I recently sat down with three associates of Animal Rights Zone — Carolyn Bailey, Tim Gier, and Ronnie Lee — to discuss my new book, The Politics of Total Liberation: Revolution for the 21st Century, and the concept of total liberation generally. You can listen to the interview here. With my new book now out, I will be doing more interviews about it and will post here.

My most recent book, “The Politics of Total Liberation: Revolution for the 21st Century,” hitherto available only in German, is now available in English for purchase (PDF download or hardcopy book), on the Palgrave Macmillan site, and other sites such as Amazon.com.

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I am honored that celebrated animal rights author, Norm Phelps, wrote the Foreword to the book, and here is the critical praise on the back cover:

“This is an extraordinary book that shatters all safe spaces found among the debris, torture, genocide, and despair scattered throughout history by the so-called march towards progress.” –Peter McLaren, Distinguished Professor in Critical Studies, Chapman University, USA, Author of Che Guevara, Paulo Freire, and the Pedagogy of Revolution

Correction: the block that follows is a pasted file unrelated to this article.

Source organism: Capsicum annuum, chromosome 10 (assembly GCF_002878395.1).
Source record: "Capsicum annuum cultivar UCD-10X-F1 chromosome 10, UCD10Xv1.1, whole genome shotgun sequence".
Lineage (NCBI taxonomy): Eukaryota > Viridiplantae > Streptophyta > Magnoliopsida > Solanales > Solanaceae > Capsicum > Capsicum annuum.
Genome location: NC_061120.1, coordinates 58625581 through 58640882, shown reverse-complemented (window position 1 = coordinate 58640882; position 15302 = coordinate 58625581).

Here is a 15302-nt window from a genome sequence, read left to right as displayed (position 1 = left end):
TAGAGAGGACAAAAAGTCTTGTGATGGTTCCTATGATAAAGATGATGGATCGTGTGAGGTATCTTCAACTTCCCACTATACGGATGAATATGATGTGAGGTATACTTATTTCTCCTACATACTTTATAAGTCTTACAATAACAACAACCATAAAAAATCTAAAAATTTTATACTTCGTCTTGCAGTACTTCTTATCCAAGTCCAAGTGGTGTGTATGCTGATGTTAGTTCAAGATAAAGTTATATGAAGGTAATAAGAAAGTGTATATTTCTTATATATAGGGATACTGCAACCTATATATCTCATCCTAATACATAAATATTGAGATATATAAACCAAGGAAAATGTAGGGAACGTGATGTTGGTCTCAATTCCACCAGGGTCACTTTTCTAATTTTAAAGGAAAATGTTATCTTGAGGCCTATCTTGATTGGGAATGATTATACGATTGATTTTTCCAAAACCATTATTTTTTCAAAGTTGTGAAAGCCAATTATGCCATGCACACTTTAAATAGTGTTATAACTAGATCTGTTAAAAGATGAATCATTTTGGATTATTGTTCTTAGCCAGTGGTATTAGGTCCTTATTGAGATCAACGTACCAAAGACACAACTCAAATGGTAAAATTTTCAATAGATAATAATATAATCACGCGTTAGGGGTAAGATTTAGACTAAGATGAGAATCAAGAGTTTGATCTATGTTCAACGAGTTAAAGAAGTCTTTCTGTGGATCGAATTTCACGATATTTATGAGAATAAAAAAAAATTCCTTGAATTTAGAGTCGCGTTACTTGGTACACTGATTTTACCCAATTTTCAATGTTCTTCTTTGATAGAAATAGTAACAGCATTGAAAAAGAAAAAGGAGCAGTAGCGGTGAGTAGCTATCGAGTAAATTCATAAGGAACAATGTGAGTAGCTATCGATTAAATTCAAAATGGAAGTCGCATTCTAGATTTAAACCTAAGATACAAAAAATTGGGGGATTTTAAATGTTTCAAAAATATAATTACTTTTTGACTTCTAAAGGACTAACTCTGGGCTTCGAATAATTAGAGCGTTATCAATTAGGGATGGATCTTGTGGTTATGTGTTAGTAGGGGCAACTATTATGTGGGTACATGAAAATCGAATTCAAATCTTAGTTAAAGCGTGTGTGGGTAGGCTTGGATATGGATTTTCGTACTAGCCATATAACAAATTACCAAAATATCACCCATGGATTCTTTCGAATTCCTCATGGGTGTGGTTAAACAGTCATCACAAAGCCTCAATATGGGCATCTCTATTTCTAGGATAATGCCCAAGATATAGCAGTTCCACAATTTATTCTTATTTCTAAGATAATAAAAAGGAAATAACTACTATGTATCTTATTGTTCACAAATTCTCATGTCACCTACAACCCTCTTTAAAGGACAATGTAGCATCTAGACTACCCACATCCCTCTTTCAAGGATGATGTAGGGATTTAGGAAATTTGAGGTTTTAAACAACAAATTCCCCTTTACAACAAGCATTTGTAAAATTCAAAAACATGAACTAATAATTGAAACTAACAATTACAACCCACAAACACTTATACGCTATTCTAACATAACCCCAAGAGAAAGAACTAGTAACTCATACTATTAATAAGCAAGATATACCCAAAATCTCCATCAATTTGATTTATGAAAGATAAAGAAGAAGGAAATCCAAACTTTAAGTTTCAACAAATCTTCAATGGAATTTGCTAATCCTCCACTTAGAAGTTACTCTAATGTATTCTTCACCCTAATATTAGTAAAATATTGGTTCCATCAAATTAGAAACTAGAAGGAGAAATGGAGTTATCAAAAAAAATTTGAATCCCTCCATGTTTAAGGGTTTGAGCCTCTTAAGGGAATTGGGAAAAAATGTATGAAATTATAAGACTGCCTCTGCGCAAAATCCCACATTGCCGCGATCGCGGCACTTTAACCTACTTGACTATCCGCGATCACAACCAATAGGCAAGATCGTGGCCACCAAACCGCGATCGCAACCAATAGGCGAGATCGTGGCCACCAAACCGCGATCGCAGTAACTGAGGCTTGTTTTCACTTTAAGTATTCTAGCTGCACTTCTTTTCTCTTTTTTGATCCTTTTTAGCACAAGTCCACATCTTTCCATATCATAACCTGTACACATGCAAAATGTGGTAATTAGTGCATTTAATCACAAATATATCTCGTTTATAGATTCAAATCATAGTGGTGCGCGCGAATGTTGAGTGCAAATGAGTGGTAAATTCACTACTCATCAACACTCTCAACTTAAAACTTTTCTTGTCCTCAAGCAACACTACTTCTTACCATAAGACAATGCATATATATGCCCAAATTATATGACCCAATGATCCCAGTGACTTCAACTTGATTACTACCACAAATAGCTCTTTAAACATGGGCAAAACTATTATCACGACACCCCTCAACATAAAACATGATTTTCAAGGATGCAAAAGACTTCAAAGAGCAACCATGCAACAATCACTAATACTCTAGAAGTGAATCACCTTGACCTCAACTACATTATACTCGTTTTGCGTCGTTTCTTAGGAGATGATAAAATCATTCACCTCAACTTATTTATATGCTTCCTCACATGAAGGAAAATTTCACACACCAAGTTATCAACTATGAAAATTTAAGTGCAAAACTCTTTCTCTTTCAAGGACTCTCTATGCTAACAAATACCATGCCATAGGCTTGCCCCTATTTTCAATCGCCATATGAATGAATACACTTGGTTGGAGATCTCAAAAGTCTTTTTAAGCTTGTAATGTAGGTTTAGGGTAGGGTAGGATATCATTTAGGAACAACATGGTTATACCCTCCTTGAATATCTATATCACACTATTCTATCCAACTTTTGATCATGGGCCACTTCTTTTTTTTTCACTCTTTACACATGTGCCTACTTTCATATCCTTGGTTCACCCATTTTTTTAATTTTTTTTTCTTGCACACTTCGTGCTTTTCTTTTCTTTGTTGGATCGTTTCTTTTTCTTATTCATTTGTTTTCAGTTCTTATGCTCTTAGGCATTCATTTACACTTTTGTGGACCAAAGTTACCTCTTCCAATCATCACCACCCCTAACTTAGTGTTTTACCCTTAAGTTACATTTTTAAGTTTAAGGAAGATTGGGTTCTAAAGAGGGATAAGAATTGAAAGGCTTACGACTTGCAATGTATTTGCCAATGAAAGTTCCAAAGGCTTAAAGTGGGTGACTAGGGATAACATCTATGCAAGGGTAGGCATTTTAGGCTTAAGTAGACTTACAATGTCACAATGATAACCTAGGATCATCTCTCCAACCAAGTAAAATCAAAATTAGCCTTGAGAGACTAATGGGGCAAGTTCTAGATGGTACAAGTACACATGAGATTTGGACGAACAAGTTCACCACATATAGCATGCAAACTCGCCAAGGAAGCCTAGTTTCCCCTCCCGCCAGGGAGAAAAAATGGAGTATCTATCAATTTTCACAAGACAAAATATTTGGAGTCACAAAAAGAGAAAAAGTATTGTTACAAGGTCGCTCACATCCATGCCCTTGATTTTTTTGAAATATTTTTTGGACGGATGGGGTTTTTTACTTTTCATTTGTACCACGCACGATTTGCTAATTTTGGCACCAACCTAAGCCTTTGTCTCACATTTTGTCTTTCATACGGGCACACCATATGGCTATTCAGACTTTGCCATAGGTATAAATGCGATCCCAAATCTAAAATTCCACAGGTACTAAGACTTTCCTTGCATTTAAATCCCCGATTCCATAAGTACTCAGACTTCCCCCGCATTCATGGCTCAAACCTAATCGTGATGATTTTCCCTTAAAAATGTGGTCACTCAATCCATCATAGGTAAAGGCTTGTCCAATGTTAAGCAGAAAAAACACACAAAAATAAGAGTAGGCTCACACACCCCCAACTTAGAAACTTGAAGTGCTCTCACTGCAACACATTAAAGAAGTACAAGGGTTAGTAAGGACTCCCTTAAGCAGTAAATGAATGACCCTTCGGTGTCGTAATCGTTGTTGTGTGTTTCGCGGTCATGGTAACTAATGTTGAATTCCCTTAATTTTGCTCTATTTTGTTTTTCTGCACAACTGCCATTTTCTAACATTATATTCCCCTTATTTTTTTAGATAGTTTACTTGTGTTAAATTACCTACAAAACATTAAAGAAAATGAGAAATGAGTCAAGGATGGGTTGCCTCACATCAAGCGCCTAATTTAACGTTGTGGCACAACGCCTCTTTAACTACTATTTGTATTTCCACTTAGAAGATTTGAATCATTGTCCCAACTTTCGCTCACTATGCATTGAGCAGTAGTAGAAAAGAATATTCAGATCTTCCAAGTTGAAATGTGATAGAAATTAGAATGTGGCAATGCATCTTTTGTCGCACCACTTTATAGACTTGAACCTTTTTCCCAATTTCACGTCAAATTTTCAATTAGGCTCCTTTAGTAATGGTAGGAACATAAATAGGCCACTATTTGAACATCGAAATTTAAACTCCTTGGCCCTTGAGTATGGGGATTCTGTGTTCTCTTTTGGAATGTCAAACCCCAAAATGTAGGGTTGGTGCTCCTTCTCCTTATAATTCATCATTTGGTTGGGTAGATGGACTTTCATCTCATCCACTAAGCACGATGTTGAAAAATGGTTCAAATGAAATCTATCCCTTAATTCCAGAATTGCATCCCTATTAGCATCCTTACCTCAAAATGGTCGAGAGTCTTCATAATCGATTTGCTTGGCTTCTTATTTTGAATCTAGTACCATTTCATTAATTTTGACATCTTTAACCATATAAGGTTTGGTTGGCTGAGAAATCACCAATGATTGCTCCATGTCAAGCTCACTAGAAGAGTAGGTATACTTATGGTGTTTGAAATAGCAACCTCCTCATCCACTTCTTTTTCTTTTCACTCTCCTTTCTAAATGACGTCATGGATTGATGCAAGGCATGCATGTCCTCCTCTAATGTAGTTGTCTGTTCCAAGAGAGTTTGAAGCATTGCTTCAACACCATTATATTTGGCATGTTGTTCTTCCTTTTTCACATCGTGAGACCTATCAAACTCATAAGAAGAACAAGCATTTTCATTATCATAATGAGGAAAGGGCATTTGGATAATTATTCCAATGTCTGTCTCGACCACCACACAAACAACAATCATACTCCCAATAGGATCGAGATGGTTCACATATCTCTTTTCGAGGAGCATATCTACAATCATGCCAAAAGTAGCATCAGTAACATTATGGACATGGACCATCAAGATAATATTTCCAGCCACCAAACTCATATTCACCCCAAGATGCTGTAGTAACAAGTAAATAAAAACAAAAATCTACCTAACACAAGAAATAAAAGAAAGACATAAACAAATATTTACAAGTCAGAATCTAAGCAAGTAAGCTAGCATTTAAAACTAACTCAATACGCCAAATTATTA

“For at least the last half century, a biocentric revolution has been unfolding against the destructive tyranny of anthropocentrism — a revolution guided by the natural laws of ecology against the unnatural diminishment of nature at the hands of “civilized” man. In this bold and timely book, Steven Best writes from, and has documented, the evolution of this universal revolution, as he gives us a glimpse into the catastrophic consequences should this revolution fail.” –Captain Paul Watson, founder of the Sea Shepherd Conservation Society

“The Politics of Total Liberation is groundbreaking with an innovative new approach to understanding the ills of our society. Best makes is clear that we are losing the battle to save the environment and animals because of greed, domination, control, and war mongering created by humans. Best obviously did not write this to be popular, safe, or political; rather, he wrote because his conscience told him that it is right.” –Chris DeRose, President, Last Chance for Animals